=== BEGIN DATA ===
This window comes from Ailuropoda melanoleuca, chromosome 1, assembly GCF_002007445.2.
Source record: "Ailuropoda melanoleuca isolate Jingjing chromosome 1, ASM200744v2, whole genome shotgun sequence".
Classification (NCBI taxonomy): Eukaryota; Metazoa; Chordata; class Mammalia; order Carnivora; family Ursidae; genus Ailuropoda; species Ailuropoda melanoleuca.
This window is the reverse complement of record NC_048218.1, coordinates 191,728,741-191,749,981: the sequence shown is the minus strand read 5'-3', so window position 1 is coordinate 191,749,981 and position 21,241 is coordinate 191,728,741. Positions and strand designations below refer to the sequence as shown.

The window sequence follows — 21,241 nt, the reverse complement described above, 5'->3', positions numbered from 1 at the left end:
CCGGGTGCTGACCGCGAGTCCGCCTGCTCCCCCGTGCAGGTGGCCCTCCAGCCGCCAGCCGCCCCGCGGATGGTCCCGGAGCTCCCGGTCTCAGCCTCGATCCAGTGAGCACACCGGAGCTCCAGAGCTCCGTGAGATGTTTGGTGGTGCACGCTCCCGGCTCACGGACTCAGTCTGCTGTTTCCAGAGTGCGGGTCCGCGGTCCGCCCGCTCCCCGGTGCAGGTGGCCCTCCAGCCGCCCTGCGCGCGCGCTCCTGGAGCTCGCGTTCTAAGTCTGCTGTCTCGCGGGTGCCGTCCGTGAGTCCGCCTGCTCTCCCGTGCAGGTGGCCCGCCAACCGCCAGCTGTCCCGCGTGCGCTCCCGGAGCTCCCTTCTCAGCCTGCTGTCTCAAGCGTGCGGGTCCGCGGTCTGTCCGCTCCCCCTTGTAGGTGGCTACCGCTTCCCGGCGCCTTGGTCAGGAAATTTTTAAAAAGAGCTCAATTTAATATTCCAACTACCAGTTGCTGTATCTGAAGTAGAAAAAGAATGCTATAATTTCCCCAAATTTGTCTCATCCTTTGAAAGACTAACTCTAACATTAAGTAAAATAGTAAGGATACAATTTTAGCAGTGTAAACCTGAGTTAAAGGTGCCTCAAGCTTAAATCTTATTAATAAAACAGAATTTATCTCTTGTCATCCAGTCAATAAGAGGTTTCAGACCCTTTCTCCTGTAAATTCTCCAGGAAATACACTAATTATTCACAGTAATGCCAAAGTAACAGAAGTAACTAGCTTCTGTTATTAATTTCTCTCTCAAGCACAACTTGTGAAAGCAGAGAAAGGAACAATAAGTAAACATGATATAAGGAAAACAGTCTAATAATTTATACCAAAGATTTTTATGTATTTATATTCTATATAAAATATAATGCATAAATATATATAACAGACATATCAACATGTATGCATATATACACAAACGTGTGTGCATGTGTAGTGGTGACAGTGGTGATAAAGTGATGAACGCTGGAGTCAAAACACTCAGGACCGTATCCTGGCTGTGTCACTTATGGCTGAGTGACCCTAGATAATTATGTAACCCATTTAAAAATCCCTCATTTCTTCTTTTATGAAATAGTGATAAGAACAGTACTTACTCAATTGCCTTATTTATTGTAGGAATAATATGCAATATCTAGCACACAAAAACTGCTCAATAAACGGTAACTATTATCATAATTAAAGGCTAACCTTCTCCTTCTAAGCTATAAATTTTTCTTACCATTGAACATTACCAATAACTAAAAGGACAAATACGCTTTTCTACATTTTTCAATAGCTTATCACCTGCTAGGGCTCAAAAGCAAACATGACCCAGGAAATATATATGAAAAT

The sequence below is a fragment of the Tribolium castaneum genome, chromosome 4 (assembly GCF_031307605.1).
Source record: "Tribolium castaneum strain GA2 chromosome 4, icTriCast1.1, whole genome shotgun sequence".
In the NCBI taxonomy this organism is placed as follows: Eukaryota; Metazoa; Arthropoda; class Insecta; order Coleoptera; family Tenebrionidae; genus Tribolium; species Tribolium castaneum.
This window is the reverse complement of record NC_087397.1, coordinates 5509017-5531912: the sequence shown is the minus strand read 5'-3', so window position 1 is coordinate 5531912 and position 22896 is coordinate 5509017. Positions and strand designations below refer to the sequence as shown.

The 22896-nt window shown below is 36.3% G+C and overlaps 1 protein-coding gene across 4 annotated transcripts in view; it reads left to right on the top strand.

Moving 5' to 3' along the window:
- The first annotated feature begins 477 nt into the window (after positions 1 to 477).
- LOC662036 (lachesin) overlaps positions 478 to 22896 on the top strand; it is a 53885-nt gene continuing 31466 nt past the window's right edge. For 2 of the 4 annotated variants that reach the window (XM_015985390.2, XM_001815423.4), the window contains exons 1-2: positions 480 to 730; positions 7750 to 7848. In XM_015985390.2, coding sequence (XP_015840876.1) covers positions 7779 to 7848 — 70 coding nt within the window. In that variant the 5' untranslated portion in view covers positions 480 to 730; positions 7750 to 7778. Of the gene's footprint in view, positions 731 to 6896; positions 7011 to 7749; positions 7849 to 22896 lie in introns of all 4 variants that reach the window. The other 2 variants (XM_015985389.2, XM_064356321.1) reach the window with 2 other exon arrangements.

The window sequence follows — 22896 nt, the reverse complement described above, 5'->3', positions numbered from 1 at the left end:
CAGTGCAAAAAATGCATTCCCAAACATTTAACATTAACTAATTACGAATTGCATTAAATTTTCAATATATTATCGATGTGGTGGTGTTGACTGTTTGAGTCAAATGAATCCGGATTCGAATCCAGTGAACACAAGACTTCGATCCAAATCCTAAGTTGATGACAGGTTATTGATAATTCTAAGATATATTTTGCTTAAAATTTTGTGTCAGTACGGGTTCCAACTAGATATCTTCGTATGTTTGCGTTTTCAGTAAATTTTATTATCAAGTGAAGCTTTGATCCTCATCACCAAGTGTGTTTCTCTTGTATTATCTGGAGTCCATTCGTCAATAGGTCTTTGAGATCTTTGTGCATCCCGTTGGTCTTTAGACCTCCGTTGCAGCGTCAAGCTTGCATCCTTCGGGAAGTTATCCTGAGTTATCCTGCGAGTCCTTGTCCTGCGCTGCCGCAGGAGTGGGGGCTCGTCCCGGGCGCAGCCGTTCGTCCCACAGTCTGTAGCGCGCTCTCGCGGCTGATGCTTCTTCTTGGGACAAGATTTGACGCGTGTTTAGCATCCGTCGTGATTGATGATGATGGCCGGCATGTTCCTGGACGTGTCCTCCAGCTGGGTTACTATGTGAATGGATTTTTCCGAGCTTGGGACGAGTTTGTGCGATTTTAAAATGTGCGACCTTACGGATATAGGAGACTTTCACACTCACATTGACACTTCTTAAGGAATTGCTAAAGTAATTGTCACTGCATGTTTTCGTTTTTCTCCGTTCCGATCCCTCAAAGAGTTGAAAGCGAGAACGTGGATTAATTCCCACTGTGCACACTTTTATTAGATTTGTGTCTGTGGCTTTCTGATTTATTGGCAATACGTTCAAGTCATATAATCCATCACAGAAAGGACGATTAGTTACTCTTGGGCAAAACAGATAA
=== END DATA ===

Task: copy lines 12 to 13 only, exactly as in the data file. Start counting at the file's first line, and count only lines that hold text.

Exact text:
Moving 5' to 3' along the window:
- The first annotated feature begins 477 nt into the window (after positions 1 to 477).